Acharei Mot(Leviticus 16-18)
Acharei Mot 5765
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GOOD MORNING! The first Seder is Motza'ai Shabbat, Saturday evening, April 23rd.
Q & A: WHAT IS PESACH (PASSOVER) AND HOW IS IT CELEBRATED?
There are five mitzvot (commandments) for the Passover Seder, two from the Torah and three from our Sages. The two mitzvot from the Torah are to eat matza ("In the evening you shall eat unleavened bread" - Exodus 12:18) and to tell the story of our Exodus from Egypt ("And you shall relate to your son [the story of the Exodus] on this day" - Exodus 13:9). The rabbis added the mitzvot of drinking the four cups of wine, eating marror (bitter herbs) and reciting Hallel (Psalms of praise for the Almighty). During the times of the Temple in Jerusalem, there were 16 additional mitzvot associated with the Pesach offering.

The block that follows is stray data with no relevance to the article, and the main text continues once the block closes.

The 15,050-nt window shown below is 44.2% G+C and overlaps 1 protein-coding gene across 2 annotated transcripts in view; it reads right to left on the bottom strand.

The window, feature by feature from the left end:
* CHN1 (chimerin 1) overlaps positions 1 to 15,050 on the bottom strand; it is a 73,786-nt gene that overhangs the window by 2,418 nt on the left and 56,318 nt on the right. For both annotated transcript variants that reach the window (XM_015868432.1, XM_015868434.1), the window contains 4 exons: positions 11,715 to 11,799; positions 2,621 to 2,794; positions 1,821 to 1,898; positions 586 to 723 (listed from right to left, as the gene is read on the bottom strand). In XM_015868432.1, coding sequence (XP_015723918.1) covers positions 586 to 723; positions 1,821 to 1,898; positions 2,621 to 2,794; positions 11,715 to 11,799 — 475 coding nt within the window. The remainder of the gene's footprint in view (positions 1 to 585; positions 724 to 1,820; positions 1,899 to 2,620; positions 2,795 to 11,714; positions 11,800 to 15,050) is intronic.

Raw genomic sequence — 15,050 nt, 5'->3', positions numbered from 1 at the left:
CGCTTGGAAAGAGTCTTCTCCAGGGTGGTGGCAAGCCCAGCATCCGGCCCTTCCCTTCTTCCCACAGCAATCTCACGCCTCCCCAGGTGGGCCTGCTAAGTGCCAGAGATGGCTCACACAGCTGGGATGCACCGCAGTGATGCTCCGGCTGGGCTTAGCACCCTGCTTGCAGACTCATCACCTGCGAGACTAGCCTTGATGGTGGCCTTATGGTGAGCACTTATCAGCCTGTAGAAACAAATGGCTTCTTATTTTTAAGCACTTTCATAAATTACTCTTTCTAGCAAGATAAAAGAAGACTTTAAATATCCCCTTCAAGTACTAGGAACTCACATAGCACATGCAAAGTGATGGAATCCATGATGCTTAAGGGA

All of these commandments are to help us re-experience the Exodus and to feel and strengthen our sense of freedom. The mitzvot are to either experience the affliction or the redemption.
The matza is called "lechem ani" - the bread of the poor man and "lechem oni" - the bread of affliction. In a play on pronunciation, the Sages also called it the bread over which many things are answered. It has the dual symbolism of representing our affliction and our redemption.
The four cups of wine represent the four different terms for our redemption in the Torah (Exodus 6:6-7). Wine is the drink of free men! Bitter herbs is affliction (just look at the faces of those eating horseradish!) And Hallel is our thanks to the Almighty for our redemption and freedom.
Passover is the holiday of Freedom - spiritual freedom. The Almighty brought us out of Egypt to serve Him and to be free. Isn't this a contradiction? What is the essence of Freedom?
Is Freedom the ability to do what one desires unhampered and without consequence? That is license, not freedom. James Bond had a "license to kill," not the freedom to kill. Freedom means having the ability to use your free will to grow and to develop.